North Korea’s new supreme leader Kim Jong-un conducted two missile tests last year. The first, in April, failed. The second, in December, was by all accounts a huge success.
However, it was not just a test of North Korea’s ability to put an object into space. Kim’s second test was also the first test of the new Chinese leadership. To date, it would appear that Chinese Communist Party (CCP) Secretary-General and Vice President Xi Jinping (習近平) has passed Kim’s test with flying colors — at least in North Korea’s eyes. The rest of us are not too sure.
Some have argued that we should not have been so quick to judge Kim and his policies by last year’s April rocket launch or the Feb. 29 Leap Day Agreement that preceded, and was subsequently undermined by, that missile firing. Both actions had clearly been mandated by his father, Kim Jong-il, before he died, and these dying wishes had to be honored. That logic no longer applies.
While the North still proclaimed that the December launch was carrying out “the last instructions” of the “Dear Leader,” this decision rests squarely on Kim Jong-un’s shoulders. Those hoping that the “Boy General” would lead his country in a new, less confrontational direction will need to await another sign.
Alas, those hoping that the new Chinese leadership would be more willing to hold Pyongyang accountable for its actions have also been left disappointed.
While it is true that Xi will not formally take the reins of government until he is sworn in as president this spring, it seems he is already calling the shots as head of the party, the Central Military Commission and the CCP’s Foreign Affairs Leading Small Group, which exercises supervision over foreign affairs.
As a result, watching how China responds to the December missile activity at the UN Security Council and elsewhere will tell us if a new, more balanced Chinese approach toward Pyongyang is on the cards under Xi’s leadership. Thus far, it appears not.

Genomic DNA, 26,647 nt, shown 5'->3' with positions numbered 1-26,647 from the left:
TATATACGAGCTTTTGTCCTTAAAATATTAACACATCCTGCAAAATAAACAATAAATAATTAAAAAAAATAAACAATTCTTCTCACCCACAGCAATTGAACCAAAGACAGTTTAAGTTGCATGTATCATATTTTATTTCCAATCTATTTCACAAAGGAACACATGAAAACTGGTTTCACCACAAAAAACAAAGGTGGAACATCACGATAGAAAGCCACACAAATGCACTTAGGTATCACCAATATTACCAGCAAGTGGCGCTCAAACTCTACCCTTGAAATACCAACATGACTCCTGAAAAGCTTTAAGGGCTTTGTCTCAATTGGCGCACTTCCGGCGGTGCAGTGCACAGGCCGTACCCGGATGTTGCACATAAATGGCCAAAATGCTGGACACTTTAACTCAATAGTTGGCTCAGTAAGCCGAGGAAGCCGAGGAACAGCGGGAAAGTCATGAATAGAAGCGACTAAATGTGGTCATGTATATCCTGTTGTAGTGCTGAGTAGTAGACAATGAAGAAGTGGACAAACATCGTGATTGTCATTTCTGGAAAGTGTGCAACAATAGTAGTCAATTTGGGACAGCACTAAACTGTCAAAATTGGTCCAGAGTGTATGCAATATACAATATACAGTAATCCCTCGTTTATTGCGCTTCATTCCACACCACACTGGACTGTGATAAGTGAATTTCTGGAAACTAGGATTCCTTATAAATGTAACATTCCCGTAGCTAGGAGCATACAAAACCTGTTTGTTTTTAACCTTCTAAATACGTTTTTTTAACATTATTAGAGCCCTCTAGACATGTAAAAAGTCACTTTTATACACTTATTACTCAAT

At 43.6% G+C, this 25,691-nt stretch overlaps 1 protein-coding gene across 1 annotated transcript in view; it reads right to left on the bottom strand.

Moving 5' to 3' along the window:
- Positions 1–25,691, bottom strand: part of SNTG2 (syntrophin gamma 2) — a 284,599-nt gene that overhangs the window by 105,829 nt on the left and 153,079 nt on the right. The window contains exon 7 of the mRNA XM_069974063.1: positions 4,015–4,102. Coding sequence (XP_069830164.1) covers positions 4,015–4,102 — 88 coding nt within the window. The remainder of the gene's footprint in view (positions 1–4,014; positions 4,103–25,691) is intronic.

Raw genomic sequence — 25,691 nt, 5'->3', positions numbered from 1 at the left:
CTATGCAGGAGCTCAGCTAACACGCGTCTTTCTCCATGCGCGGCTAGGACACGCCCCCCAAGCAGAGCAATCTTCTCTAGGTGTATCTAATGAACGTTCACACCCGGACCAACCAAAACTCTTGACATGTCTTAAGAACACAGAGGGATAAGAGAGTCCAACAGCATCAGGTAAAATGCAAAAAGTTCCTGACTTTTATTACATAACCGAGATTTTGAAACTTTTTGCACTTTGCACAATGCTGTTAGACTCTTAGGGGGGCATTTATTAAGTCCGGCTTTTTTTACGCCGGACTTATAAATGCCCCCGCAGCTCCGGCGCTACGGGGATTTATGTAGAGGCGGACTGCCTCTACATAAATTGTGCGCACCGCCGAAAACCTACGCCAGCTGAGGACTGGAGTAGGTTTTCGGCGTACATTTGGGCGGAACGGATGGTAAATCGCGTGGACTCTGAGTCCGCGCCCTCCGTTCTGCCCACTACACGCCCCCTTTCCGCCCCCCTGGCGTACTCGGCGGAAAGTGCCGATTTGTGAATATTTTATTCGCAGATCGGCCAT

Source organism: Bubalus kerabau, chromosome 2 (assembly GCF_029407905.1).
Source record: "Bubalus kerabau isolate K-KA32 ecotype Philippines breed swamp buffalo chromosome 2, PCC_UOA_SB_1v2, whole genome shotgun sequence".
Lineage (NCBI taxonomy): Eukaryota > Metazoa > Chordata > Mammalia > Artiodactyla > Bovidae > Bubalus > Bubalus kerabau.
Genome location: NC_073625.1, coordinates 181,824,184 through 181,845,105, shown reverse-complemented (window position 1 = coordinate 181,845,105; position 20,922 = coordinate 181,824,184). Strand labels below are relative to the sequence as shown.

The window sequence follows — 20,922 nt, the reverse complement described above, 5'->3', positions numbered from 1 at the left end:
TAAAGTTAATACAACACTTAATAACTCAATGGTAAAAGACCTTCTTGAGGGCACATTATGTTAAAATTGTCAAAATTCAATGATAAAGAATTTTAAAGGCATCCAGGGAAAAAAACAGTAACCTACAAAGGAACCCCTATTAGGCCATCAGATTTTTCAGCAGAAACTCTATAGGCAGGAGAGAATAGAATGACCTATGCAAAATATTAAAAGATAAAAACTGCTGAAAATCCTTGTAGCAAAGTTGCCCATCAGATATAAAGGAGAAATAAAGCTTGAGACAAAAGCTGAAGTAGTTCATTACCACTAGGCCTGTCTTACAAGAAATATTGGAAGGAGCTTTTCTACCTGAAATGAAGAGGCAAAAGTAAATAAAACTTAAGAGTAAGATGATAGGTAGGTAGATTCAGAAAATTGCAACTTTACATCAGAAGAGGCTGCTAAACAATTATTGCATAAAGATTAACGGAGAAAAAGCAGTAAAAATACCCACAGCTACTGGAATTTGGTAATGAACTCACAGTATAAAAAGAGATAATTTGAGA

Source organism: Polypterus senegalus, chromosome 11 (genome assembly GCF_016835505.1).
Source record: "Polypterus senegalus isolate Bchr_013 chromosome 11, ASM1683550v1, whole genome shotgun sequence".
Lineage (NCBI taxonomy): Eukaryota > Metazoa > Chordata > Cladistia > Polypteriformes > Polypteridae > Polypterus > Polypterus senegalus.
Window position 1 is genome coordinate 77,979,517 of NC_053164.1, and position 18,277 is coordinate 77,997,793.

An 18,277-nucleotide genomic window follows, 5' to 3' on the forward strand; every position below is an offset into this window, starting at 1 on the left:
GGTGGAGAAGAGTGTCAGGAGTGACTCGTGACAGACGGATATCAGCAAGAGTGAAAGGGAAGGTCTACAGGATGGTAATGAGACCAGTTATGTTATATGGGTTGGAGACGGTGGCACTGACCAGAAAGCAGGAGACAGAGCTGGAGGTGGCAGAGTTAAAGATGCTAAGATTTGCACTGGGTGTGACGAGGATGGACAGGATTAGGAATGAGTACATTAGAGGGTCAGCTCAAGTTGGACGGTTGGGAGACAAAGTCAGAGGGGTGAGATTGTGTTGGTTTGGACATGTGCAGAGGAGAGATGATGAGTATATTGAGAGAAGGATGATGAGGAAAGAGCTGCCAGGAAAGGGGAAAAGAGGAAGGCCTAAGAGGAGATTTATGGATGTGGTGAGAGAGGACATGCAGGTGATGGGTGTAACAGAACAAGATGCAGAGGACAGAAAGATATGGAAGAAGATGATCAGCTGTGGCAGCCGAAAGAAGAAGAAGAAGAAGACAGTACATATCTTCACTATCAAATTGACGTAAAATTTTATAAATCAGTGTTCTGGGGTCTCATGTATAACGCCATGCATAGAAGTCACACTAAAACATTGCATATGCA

The Security Council was quick to condemn the launch, branding it “a clear violation” of council resolutions, a statement lauded by US Ambassador to the UN Susan Rice as “one of the swiftest and strongest — if not the swiftest and strongest — that this council has issued.” However, this condemnation did not come in the form of a binding council resolution or even a presidential statement but in a toothless UN Security Council press statement on the Democratic People’s Republic of Korea.
That Dec. 12 statement further asserted that “the Security Council will continue consultations on an appropriate response, in accordance with its responsibilities given the urgency of the matter.”
We are still waiting for the “appropriate response.” As Rice said at the time: “Members of the council must now work in a concerted fashion to send a clear message that [North Korea’s] violations of UN Security Council resolutions have consequences.”
Five weeks later, we are still waiting to hear these consequences. So much for a sense of “urgency.” The hang-up is the veto-wielding China, which has blocked any meaningful action, arguing that the response should be “prudent and moderate.”
Some believe that a strong UN Security Council response may result in a harsh North Korean response, most likely in the form of a nuclear weapons test; preparations for such a test appear under way at their underground test facility. However, if Pyongyang has already decided that it wants or needs another test, it will conduct one regardless of what the Security Council says or does. If it cannot blame the UN, it can always blame Washington’s or Seoul’s hostile policy.